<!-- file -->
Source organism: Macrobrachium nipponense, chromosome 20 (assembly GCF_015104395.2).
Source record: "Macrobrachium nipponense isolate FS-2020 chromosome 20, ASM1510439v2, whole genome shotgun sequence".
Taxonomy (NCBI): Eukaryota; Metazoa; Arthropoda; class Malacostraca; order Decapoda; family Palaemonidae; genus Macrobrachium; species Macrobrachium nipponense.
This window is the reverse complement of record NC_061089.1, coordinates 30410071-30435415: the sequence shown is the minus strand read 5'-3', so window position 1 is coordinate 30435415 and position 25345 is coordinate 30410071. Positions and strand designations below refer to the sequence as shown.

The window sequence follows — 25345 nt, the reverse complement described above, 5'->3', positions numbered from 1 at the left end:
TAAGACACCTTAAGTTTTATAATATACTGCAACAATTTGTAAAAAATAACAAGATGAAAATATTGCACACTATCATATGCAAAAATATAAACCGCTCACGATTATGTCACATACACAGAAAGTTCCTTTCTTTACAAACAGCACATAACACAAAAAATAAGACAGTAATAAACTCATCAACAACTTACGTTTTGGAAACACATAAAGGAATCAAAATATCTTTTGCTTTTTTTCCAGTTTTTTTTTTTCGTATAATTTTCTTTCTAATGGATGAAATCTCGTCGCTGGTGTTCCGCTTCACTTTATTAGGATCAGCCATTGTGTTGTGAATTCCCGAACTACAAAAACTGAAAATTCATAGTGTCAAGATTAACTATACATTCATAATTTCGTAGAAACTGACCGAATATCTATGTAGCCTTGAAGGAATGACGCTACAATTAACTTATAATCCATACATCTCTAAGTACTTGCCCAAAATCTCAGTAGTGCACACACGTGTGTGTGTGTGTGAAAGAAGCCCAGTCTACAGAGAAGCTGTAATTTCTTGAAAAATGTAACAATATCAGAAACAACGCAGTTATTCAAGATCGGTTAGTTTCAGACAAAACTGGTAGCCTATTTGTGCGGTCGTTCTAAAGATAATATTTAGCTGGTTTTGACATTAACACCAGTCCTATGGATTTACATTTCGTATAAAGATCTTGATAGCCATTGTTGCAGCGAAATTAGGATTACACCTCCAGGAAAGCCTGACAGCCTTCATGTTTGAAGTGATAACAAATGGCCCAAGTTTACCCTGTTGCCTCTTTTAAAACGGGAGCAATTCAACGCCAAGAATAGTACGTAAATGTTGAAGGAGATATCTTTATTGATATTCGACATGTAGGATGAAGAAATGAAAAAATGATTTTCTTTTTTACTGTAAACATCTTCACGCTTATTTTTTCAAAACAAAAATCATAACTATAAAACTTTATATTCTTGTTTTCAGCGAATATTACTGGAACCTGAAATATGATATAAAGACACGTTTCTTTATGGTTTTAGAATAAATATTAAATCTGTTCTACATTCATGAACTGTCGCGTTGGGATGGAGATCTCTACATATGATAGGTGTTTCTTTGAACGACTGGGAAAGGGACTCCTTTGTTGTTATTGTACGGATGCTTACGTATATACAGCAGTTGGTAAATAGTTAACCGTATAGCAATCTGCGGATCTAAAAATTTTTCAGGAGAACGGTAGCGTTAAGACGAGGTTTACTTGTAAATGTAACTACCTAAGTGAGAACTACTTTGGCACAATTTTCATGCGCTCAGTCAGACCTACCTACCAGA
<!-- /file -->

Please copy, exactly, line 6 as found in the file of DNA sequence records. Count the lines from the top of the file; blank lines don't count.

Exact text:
TAAGACACCTTAAGTTTTATAATATACTGCAACAATTTGTAAAAAATAACAAGATGAAAATATTGCACACTATCATATGCAAAAATATAAACCGCTCACGATTATGTCACATACACAGAAAGTTCCTTTCTTTACAAACAGCACATAACACAAAAAATAAGACAGTAATAAACTCATCAACAACTTACGTTTTGGAAACACATAAAGGAATCAAAATATCTTTTGCTTTTTTTCCAGTTTTTTTTTTTCGTATAATTTTCTTTCTAATGGATGAAATCTCGTCGCTGGTGTTCCGCTTCACTTTATTAGGATCAGCCATTGTGTTGTGAATTCCCGAACTACAAAAACTGAAAATTCATAGTGTCAAGATTAACTATACATTCATAATTTCGTAGAAACTGACCGAATATCTATGTAGCCTTGAAGGAATGACGCTACAATTAACTTATAATCCATACATCTCTAAGTACTTGCCCAAAATCTCAGTAGTGCACACACGTGTGTGTGTGTGTGAAAGAAGCCCAGTCTACAGAGAAGCTGTAATTTCTTGAAAAATGTAACAATATCAGAAACAACGCAGTTATTCAAGATCGGTTAGTTTCAGACAAAACTGGTAGCCTATTTGTGCGGTCGTTCTAAAGATAATATTTAGCTGGTTTTGACATTAACACCAGTCCTATGGATTTACATTTCGTATAAAGATCTTGATAGCCATTGTTGCAGCGAAATTAGGATTACACCTCCAGGAAAGCCTGACAGCCTTCATGTTTGAAGTGATAACAAATGGCCCAAGTTTACCCTGTTGCCTCTTTTAAAACGGGAGCAATTCAACGCCAAGAATAGTACGTAAATGTTGAAGGAGATATCTTTATTGATATTCGACATGTAGGATGAAGAAATGAAAAAATGATTTTCTTTTTTACTGTAAACATCTTCACGCTTATTTTTTCAAAACAAAAATCATAACTATAAAACTTTATATTCTTGTTTTCAGCGAATATTACTGGAACCTGAAATATGATATAAAGACACGTTTCTTTATGGTTTTAGAATAAATATTAAATCTGTTCTACATTCATGAACTGTCGCGTTGGGATGGAGATCTCTACATATGATAGGTGTTTCTTTGAACGACTGGGAAAGGGACTCCTTTGTTGTTATTGTACGGATGCTTACGTATATACAGCAGTTGGTAAATAGTTAACCGTATAGCAATCTGCGGATCTAAAAATTTTTCAGGAGAACGGTAGCGTTAAGACGAGGTTTACTTGTAAATGTAACTACCTAAGTGAGAACTACTTTGGCACAATTTTCATGCGCTCAGTCAGACCTACCTACCAGA